Petty Officer Chiman Singh Yadav, the living legend, incidentally, is the only sea warrior below Officers rank in the Indian Navy to have been conferred the Maha Vir Chakra, the second highest gallantry decoration.

For the naval operations between December 8 and 11, 1971, against targets on shore at Khulna, Mongla and Chalna bays in south-west East Pakistan, emerged not just one Maha Vir, but three; the other two being Commander Mohan Narayan Rao Samant and Lieutenant Commander Joseph Pius Alfred Noronha.

Samant, the eldest of five children of Subedar Major Narayan Ramchandra Samant, hailed from Parule village in Sindhudurg district along the Konkan coast in Bombay state. He studied in schools wherever his father was posted, mainly at Peshawar, Chaklala and Meerut.

After Intermediate (Science) from Wilson College, Bombay, Samant joined the Royal Indian Navy and was shipped to the United Kingdom for four years’ training at the Royal Navy College, Dartmouth. After his fifth year as a midshipman, Samant returned in 1953 as Sub-Lieutenant (Navigator) along with the last batch of Indian executive officers commissioned in the UK.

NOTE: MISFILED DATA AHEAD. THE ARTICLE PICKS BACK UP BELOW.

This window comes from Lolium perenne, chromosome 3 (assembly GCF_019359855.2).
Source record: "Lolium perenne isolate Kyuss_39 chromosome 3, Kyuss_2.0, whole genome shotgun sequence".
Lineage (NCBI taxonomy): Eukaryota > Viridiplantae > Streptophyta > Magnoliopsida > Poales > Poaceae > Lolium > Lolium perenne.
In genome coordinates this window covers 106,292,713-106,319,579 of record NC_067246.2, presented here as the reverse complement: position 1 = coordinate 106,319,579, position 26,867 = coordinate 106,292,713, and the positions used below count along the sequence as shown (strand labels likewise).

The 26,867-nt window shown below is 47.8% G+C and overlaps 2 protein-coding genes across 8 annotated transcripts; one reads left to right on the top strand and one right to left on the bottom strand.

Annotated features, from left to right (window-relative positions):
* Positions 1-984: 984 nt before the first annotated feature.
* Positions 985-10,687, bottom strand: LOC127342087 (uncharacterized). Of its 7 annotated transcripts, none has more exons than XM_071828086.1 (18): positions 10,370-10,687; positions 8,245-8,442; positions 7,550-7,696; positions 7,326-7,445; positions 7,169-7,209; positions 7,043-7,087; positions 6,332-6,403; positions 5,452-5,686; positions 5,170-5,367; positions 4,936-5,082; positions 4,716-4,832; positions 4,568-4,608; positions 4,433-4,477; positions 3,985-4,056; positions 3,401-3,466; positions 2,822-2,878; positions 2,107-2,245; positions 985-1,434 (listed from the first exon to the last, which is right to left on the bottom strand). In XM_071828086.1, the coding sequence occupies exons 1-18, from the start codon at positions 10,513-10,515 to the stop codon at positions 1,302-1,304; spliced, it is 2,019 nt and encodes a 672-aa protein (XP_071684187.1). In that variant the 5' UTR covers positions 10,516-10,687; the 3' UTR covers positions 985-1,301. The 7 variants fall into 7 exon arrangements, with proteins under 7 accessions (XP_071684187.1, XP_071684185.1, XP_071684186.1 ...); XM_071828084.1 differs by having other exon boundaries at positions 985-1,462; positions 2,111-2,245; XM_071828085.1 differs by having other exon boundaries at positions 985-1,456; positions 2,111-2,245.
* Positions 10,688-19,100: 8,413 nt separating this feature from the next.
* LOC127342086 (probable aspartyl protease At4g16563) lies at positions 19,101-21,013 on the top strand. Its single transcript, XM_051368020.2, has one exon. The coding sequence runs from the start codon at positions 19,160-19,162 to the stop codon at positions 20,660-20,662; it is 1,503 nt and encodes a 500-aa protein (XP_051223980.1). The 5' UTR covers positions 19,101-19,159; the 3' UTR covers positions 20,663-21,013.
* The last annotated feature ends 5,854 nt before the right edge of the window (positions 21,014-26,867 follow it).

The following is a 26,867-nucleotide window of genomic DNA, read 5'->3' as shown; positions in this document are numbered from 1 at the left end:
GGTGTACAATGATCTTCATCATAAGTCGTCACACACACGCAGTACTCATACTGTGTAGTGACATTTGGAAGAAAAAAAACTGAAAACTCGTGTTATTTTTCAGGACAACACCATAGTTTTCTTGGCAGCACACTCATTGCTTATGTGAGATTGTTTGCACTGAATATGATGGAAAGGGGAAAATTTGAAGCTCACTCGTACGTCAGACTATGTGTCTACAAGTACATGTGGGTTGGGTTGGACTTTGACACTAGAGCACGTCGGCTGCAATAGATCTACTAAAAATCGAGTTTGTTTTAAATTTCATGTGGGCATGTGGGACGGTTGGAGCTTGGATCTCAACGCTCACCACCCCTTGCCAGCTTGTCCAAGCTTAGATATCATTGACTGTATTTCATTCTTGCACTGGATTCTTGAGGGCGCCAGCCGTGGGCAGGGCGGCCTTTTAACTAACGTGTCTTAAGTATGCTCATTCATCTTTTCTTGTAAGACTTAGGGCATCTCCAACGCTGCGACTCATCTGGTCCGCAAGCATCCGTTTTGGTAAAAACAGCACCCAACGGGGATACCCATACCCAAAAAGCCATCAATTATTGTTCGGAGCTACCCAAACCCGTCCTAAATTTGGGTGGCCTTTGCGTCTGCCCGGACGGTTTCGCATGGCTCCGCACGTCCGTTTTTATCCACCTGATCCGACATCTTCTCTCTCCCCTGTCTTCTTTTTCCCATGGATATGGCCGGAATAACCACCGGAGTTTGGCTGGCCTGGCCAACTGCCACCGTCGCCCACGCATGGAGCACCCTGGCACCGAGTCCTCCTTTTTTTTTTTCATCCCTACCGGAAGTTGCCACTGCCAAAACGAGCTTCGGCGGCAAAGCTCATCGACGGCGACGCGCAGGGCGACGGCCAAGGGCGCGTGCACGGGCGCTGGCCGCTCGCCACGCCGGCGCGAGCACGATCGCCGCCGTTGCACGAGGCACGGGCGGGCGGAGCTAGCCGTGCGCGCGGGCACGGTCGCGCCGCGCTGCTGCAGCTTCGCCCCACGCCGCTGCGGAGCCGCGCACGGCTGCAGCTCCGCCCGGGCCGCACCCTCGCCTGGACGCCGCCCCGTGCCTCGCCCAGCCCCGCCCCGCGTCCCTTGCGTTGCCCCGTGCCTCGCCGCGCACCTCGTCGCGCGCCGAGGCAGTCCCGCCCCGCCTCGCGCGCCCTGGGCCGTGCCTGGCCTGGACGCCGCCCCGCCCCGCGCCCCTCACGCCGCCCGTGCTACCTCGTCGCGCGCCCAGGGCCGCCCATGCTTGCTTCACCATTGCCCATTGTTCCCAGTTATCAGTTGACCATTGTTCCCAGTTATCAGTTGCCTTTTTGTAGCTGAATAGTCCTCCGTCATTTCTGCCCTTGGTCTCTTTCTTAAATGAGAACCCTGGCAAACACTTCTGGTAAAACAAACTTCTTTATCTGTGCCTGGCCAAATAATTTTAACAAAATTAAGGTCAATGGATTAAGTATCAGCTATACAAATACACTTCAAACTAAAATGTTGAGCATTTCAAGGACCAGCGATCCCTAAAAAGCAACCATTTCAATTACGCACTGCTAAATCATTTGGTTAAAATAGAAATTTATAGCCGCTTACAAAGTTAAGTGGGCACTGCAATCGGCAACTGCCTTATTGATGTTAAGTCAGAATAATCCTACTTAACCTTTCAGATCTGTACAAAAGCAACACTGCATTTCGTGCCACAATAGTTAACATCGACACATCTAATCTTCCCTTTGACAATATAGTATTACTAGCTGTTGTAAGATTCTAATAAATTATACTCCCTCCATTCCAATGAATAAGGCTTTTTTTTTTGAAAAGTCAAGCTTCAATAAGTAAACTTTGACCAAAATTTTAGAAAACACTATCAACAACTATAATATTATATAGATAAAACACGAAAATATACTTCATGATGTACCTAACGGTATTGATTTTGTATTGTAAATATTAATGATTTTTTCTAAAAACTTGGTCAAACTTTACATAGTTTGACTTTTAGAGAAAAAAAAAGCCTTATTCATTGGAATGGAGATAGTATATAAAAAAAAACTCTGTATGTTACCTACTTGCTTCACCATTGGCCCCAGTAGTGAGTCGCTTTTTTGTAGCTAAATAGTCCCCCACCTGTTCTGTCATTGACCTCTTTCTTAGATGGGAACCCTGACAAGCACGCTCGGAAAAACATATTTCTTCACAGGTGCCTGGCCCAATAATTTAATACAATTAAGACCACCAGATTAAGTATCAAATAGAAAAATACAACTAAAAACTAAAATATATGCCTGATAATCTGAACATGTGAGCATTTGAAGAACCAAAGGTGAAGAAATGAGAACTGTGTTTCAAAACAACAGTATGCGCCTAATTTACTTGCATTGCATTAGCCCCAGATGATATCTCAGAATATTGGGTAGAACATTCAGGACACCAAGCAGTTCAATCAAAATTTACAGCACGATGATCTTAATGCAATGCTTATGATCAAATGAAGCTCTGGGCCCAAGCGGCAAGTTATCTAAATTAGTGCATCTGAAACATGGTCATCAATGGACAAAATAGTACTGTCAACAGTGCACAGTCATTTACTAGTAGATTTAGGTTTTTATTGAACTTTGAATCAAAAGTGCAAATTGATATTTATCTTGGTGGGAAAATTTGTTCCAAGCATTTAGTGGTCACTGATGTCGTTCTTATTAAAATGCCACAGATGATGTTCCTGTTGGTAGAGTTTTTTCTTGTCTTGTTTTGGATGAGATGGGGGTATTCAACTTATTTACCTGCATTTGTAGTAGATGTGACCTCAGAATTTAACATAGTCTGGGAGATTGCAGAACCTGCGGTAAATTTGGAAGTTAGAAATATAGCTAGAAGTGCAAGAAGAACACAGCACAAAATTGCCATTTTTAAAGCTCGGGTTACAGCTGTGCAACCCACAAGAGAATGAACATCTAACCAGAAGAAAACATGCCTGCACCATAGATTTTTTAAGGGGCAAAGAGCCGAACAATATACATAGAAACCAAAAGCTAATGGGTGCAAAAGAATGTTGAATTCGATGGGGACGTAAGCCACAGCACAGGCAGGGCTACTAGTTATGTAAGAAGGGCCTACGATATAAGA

During the sea-borne operation deep inside the enemy’s backwaters in the eastern theatre, Samant, now a Commander, headed the task force of three boats armed to the teeth — INS Palash, INS Padma and INS Panvel, which not only neutralised the shore defences but also blasted and set ablaze the oil installation in Khulna, the second biggest in East Pakistan.

For not just commanding but also leading the task force from the front, Commander Samant, for his conspicuous bravery, was awarded the Maha Vir Chakra.

Lieutenant Commander Noronha, Alfred to his friends, son of Joseph C Noronha, a postmaster from Mysore, never wanted to follow in his father’s footsteps, and was a man in search of an elusive destiny. Good at academics, he topped the UPSC entrance and joined Joint Services Wing (present-day National Defence Academy) in 1955 and was commissioned in the Indian Navy in October 1959.

Lieutenant Commander Noronha, commanding INS Panvel, was part of the task force under Commander Samant which attacked Mongla, Chalna and Khulna bays. His ship was subjected to incessant air attacks and enemy fire from shore defences. Lieutenant Commander Noronha, with total disregard to personal safety, handled his ship in the most competent and fearless manner in very restricted waters and effectively engaged enemy shore defences.

For his conspicuous gallantry in silencing the enemy’s shore defences and causing extensive damage to vital enemy installations, Lieutenant Commander Noronha was awarded the Maha Vir Chakra.